Ground Zero, 9-11-08, 9.20 am.
My essay for the New York Times magazine on that day – written days after – is below:
''What are days for?'' the poet Philip Larkin asked. We used to know the answer to that. Days were for living, for working, for the rituals of normalcy that make up the way of life we have come to know as American. These days had their ups and downs; they had their surprises and shocks. But they had as well a sense of reliability or modest predictability. We barely noticed these small moments of routine that, strung together, formed the ballast of a culture: the commutes to work, the family outings, the plane rides to friends, the coffee breaks and household chores. They acquired a rhythm that, although we easily forgot, took a revolution to begin, a civil war to resolve and dark and bloody wars to defend.
This normalcy was not the same thing as freedom; but it was quietly dependent on it. And so this security built slowly upon itself, broadening and deepening until we took it for granted, the threats to it always remote and, though involving us, not about us. We watched those threats on television, like a reality show that never fully became real. And when we saw Americans abroad in trouble or distress, we knew that there was always a hope for a homecoming, a return to safety.
To arrive from elsewhere onto American soil was always and everywhere a relief. It presaged the joy of security again, of family and friends and faith and work. We knew what days were for; and knew also that even when disaster struck or news shocked, the days themselves would encompass what we had to deal with. They would bracket us, shield us, support us.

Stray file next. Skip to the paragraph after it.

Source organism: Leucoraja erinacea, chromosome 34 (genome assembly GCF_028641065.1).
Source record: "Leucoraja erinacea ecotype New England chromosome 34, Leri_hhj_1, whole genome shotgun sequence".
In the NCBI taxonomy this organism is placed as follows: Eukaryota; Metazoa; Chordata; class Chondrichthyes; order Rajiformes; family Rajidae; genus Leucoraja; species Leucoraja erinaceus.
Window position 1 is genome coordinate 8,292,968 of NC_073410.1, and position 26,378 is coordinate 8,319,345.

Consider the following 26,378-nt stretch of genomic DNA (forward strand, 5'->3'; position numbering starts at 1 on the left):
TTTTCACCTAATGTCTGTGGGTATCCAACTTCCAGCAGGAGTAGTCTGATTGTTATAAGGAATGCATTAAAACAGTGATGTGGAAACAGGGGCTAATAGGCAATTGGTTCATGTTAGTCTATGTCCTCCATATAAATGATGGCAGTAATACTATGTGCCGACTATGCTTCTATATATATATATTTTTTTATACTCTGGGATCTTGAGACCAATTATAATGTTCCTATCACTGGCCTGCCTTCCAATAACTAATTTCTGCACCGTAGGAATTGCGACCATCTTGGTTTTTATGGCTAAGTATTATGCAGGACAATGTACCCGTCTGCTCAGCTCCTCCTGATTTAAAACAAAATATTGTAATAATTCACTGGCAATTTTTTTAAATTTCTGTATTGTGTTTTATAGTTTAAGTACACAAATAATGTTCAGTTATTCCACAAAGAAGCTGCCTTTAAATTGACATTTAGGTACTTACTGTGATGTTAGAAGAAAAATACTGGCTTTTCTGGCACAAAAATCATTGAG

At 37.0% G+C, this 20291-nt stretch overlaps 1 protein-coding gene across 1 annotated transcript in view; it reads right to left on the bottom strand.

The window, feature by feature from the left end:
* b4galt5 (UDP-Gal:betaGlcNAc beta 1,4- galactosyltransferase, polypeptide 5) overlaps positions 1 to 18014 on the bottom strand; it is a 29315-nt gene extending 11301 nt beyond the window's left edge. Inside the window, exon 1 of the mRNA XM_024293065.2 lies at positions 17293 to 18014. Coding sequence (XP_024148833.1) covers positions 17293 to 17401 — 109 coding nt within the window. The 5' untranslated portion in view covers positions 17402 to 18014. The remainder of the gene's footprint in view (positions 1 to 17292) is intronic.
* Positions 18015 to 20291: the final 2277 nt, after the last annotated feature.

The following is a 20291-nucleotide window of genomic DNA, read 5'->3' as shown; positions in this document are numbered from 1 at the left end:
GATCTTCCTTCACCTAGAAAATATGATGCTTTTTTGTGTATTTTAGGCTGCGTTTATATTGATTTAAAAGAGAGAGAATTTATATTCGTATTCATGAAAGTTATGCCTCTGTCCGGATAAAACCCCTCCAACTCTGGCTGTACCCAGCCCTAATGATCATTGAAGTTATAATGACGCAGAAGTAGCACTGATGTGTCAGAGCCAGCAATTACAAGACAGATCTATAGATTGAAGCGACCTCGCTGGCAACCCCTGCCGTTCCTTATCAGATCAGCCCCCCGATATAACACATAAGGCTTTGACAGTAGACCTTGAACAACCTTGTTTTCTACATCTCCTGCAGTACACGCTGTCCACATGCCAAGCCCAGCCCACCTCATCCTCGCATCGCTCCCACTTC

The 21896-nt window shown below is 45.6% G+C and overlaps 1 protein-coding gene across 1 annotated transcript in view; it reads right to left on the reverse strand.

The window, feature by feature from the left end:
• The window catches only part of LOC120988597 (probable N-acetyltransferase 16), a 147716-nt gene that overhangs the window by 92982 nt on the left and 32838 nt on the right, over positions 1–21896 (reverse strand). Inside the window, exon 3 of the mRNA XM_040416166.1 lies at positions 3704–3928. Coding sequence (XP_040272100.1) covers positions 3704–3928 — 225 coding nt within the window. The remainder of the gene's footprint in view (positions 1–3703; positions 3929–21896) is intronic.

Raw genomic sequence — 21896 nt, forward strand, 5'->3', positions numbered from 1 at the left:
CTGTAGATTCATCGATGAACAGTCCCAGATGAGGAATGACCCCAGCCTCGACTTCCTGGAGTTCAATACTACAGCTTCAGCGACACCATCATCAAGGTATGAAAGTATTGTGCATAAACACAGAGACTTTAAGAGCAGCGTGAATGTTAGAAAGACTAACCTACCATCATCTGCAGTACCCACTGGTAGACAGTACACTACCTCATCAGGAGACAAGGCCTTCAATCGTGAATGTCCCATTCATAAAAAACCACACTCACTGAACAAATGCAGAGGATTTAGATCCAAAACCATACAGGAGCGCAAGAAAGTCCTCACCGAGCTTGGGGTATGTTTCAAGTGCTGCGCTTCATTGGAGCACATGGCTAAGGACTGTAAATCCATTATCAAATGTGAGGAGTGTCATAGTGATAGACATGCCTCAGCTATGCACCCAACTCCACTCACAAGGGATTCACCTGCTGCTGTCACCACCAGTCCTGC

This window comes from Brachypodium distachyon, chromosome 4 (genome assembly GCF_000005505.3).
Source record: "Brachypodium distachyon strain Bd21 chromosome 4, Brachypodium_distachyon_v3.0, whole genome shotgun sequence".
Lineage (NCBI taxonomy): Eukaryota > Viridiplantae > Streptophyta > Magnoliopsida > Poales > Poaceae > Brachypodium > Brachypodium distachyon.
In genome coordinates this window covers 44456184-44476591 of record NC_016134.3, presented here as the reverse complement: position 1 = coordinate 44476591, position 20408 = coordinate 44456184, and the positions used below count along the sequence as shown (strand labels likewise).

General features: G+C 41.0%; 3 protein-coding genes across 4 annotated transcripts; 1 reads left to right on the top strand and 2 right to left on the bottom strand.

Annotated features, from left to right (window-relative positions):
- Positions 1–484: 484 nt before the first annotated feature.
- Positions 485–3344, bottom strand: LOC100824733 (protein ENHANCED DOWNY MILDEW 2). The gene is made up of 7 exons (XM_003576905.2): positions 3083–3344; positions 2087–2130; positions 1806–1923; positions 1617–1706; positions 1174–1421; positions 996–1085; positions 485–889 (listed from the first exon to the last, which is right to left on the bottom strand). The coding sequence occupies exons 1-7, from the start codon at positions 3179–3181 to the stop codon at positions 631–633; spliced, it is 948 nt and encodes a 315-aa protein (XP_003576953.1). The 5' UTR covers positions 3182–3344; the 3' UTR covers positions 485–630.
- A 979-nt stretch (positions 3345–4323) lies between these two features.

I look at the calendar now and see the last time I felt this way. I check my voice mail and hear voices recorded before it changed. I haven't erased them. Something stops me. I want to remember their unwitting innocence — of dates fixed and dinners planned, of trips scheduled and work to be done, of assumptions of regularity that seemed banal before they ended, when they suddenly seemed more precious than the gorgeous sun that beat down on that Tuesday morning. I miss that blithe assurance that things will be what they have been — if not in degree but in kind. I miss the America that knew deeply that it was different, apart, protected, somehow open to the world and yet immune from its worst evils.
As any immigrant knows, this was the thrill of this country, its irresistible pull, its deepest promise. It was a symbol that the world need not always be the impenetrably dark place it has often been. It was a sign that someplace, somewhere, was always secure — as powerful an icon to those outside this continent as those within it.
This was the new world. It is now only the world.
We like to think that there are regular patterns in history, that events can be foreseen, that consequences can be predicted, that the world moves slowly from one era to another. We shrink from believing that in one instant, history can be stopped dead, or that the deepest part of a country's meaning can be altered. We do not want to contemplate the chance that history is in fact a series of unique moments, each as contingent as the last, with nothing inevitable, nothing foretold.